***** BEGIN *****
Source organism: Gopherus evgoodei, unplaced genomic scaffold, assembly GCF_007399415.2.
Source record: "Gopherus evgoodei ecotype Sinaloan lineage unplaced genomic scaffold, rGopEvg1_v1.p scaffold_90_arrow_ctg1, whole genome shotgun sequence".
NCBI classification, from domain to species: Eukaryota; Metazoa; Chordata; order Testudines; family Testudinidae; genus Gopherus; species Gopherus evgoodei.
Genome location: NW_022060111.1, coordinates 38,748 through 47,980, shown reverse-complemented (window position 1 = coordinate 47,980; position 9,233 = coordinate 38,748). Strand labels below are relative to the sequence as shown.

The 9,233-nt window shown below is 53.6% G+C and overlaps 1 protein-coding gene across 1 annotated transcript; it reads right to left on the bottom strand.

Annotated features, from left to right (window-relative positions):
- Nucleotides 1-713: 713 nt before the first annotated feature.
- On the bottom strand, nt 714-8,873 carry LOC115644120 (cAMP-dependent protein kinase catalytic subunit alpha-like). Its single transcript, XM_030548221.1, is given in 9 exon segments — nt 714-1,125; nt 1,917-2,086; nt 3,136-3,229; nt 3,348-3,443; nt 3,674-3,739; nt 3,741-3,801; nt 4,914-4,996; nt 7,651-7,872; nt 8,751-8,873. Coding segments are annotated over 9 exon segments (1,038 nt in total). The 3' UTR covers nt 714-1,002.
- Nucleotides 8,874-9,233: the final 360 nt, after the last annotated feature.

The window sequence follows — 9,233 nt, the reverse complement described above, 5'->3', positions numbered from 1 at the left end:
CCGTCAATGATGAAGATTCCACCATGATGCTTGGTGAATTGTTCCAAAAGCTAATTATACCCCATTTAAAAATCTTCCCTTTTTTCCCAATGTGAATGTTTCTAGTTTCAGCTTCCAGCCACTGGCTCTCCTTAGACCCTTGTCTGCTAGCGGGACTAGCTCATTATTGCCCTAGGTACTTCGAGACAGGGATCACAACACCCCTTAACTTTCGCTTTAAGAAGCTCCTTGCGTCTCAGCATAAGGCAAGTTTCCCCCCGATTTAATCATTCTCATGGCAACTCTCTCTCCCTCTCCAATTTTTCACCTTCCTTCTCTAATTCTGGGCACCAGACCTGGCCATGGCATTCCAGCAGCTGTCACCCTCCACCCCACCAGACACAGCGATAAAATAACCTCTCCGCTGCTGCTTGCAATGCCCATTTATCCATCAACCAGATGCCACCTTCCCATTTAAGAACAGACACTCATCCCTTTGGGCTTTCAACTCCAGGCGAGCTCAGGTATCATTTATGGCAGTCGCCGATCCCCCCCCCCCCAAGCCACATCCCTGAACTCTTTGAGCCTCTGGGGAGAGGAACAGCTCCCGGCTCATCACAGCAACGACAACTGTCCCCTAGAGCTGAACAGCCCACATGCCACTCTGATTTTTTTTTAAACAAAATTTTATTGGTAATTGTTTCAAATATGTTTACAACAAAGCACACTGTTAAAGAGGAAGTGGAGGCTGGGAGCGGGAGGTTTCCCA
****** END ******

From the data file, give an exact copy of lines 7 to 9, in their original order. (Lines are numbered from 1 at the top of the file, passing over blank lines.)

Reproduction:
- Nucleotides 1-713: 713 nt before the first annotated feature.
- On the bottom strand, nt 714-8,873 carry LOC115644120 (cAMP-dependent protein kinase catalytic subunit alpha-like). Its single transcript, XM_030548221.1, is given in 9 exon segments — nt 714-1,125; nt 1,917-2,086; nt 3,136-3,229; nt 3,348-3,443; nt 3,674-3,739; nt 3,741-3,801; nt 4,914-4,996; nt 7,651-7,872; nt 8,751-8,873. Coding segments are annotated over 9 exon segments (1,038 nt in total). The 3' UTR covers nt 714-1,002.
- Nucleotides 8,874-9,233: the final 360 nt, after the last annotated feature.